Professor Wenyi Wang received her PhD in Biostatistics (Johns Hopkins University, 2007) and a joint postdoctoral training at Stanford Genome Technology Center and UC Berkeley Statistics (2007-2010). In 2010, she joined the Department of Bioinformatics and Computational Biology at the University of Texas MD Anderson Cancer Center, where she contributed to the Genome Data Analysis Network of the Cancer Genome Atlas projects with her somatic mutation caller MuSE for calling subclonal mutations, and transcriptome deconvolution method DeMixT for dissecting tumour-stroma-immune signals. She made significant contributions to the International Cancer Genome Consortium PanCancer Analysis of Whole Genomes with MuSE to call subclonal mutations accurately, and further with a set of new analytical tools for accurate reconstruction of subclonal architecture using mutations. She also has 17 years of experience building statistical risk prediction models for inherited cancer syndromes. She is particularly interested in the evolution of the human genome as well as the cancer genome. Currently her laboratory is focused on two research directions: 1) Development of deconvolution models in order to build an atlas of gene expression states of tumour and immune cells during cancer evolution; and 2) Statistical models for cancer risk counseling for individuals with deleterious germline mutations.
Dr Jonathan Göke is a group leader at the Genome Institute of Singapore and the National Cancer Center Singapore. In his work he has described the role of splicing, noncoding transcription, and alternative promoters in embryonic development and human diseases. At the Genome Institute of Singapore he leads the laboratory of Computational Transcriptomics where he develops algorithms for the analysis of third generation, long read RNA-Sequencing data. His team has contributed to the Pan-Cancer-Analysis-of-Whole-Genomes consortium (PCAWG) and won the DREAM challenge to predict high risk Multiple Myeloma patients. You can find out more about his research, team, and methods under http://www.jglab.org and https://github.com/GoekeLab. Jonathan received his PhD from the International Max Planck Research School for Computational Biology and Scientific Computing at the Max Planck Institute for Molecular Genetics in Berlin and Freie Universität Berlin (Germany). He has studied Bioinformatics at the Freie Universität Berlin and Stanford University (USA) with a scholarship from the German Academic Exchange Service (DAAD). In 2012 he joined the Genome Institute of Singapore with a postdoctoral scholarship from the DAAD. Jonathan was selected for the GIS Fellows Junior PI program in 2014 and has since become a group leader at the Institute.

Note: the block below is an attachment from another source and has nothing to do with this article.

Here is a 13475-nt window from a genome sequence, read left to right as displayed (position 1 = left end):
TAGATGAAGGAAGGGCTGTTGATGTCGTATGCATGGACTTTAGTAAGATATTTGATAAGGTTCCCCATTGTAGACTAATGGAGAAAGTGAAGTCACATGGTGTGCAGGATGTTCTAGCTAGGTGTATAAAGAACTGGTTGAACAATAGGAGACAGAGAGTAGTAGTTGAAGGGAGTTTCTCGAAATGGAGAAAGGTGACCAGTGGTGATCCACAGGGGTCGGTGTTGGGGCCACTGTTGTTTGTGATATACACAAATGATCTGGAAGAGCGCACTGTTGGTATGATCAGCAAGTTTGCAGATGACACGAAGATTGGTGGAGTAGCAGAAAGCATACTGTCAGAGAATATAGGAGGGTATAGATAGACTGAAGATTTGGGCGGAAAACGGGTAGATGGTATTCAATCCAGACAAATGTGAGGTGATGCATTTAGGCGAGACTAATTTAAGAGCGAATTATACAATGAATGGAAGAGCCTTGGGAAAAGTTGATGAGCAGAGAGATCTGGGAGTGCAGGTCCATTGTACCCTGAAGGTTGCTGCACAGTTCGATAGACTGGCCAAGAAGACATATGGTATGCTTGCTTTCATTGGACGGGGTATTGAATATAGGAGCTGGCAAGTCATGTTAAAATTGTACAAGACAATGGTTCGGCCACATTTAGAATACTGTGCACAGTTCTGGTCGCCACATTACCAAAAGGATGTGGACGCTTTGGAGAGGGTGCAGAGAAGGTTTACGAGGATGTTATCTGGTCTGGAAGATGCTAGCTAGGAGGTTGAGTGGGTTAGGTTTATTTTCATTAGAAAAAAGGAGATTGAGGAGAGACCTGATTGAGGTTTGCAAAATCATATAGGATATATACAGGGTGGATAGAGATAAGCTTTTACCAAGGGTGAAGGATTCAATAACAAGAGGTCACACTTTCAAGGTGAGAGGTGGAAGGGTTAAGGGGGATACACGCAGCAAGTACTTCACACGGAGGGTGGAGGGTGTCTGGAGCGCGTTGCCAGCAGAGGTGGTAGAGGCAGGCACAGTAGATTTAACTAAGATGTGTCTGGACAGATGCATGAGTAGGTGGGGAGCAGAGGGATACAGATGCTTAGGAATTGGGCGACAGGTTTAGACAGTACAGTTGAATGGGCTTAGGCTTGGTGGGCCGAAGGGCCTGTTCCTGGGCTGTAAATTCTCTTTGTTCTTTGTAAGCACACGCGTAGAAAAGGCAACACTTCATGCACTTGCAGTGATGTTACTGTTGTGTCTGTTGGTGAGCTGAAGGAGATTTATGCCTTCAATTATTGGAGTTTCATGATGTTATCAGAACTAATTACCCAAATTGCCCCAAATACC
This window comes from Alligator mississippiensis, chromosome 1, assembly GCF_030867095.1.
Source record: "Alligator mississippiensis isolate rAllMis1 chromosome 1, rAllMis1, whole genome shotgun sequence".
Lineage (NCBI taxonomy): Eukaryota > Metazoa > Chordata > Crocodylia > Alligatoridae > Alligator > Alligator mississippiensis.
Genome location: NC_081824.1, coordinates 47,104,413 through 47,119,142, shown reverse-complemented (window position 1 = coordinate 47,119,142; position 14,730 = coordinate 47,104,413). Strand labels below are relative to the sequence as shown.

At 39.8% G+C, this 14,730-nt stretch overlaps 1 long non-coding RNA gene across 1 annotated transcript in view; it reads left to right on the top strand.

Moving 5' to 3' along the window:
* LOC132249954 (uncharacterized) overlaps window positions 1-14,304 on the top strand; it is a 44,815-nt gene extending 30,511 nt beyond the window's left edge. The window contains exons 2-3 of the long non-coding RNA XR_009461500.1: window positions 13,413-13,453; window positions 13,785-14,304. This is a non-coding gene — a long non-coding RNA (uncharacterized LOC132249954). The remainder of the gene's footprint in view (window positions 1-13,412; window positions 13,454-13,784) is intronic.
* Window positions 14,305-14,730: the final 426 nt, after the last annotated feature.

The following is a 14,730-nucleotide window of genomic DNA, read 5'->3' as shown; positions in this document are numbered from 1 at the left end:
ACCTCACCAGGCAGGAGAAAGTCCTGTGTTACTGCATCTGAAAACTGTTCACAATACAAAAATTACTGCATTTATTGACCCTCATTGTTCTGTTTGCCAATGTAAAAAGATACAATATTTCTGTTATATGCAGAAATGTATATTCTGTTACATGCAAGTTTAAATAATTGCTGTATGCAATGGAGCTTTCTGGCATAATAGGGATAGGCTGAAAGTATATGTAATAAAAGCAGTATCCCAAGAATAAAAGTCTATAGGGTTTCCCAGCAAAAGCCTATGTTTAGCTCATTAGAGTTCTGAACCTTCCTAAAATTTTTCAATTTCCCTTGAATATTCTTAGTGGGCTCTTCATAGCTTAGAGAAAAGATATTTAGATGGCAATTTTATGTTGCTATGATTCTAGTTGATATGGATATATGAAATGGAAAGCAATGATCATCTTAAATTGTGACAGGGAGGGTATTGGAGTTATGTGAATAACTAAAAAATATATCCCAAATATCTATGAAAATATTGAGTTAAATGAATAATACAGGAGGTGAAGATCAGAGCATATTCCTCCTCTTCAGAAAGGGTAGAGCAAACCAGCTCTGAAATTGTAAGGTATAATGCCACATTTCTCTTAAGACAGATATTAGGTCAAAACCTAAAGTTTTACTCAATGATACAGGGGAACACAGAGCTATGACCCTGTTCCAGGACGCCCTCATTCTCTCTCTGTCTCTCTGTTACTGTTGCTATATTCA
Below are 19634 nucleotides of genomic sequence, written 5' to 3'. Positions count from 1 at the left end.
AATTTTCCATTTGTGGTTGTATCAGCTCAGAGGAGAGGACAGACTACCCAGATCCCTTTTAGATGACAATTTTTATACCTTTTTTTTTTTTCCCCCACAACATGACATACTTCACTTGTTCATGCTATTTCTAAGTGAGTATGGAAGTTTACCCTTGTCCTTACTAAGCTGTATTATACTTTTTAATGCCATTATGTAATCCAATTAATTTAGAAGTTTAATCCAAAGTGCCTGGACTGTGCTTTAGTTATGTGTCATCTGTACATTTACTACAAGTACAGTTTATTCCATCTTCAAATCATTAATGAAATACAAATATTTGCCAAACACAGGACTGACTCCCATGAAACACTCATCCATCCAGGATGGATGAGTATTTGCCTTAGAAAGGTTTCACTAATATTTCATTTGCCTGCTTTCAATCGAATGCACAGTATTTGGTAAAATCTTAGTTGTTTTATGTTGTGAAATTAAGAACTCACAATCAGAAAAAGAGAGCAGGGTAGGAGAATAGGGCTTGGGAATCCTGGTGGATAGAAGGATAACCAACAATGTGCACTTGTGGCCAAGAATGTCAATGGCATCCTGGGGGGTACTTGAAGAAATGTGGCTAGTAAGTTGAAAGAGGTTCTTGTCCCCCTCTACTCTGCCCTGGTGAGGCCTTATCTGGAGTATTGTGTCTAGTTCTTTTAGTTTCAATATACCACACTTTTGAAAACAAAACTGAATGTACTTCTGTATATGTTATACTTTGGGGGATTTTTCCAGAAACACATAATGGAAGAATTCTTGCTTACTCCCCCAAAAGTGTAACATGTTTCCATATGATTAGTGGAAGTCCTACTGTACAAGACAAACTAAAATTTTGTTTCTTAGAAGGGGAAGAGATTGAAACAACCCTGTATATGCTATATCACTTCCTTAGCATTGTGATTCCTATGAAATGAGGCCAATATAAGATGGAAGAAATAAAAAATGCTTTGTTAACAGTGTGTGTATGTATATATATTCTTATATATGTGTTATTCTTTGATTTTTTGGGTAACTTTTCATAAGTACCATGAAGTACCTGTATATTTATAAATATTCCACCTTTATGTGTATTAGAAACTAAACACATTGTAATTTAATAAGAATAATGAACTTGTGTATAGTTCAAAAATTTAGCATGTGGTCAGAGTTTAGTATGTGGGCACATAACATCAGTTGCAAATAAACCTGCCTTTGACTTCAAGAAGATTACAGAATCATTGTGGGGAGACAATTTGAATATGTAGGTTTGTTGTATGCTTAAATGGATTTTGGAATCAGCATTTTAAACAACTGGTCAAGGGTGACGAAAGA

Professor Eduardo Eyras did a PhD in Mathematics (University of Groningen, The Netherlands, 1999) and a Marie Curie postdoc at the Centre for Mathematical Sciences at the University of Cambridge, UK (1999-2001). In 2001, he joined the Informatics Division of the Sanger Institute (2001-2004), where he contributed to the development of the Ensembl gene prediction pipeline, developed one of the first computational methods to predict alternative splicing variants, and contributed to the landmark papers of the mouse, rat, chicken and cow genomes. In 2005 he became ICREA Research Professor, and since then his research has focused on the development of computational tools and Machine Learning methods to study RNA biology and disease. In 2007 he was awarded Young Investigator grant from the European Network on Alternative Splicing (EURASNET), and in 2013 he was a visiting professor at the University of Toronto. In 2019 he was appointed EMBL Australia Group Leader and Professor at the John Curtin School of Medical Research of the Australian National University.
Dr Nic Waddell is head of the Medical Genomics group at QIMR Berghofer Medical Research Institute, Australia. She is a cancer researcher and collaborative bioinformatician who is an expert in the interpretation of next generation sequence data. Her research group focuses on the identification of mutational processes and therapeutic opportunity in cancer. She is a member of the International Cancer Genome Consortium (ICGC) and her research group has played a key role in all three Australian ICGC projects (pancreatic, ovarian and melanoma). She leads the genomics within several other cancer genome projects including oesophageal, mesothelioma and familial cancers. She has published in high impact journals such as Nature, Nature Genetics and Nature Immunology. She has a passion for seeing genomics implemented into the clinic. She is a co-founder of genomiQa, a precision analytics company who specialise in the analysis of whole genome data. She is a member of the Australian Genomics Health Alliance (AGHA) and the Queensland Genomics Health Alliance (QGHA). Within QGHA she co-leads the ethics, legal and social working group who are developing a series of guidelines and policies to support a range of these matters including community engagement, consent and the clinical use of genomics.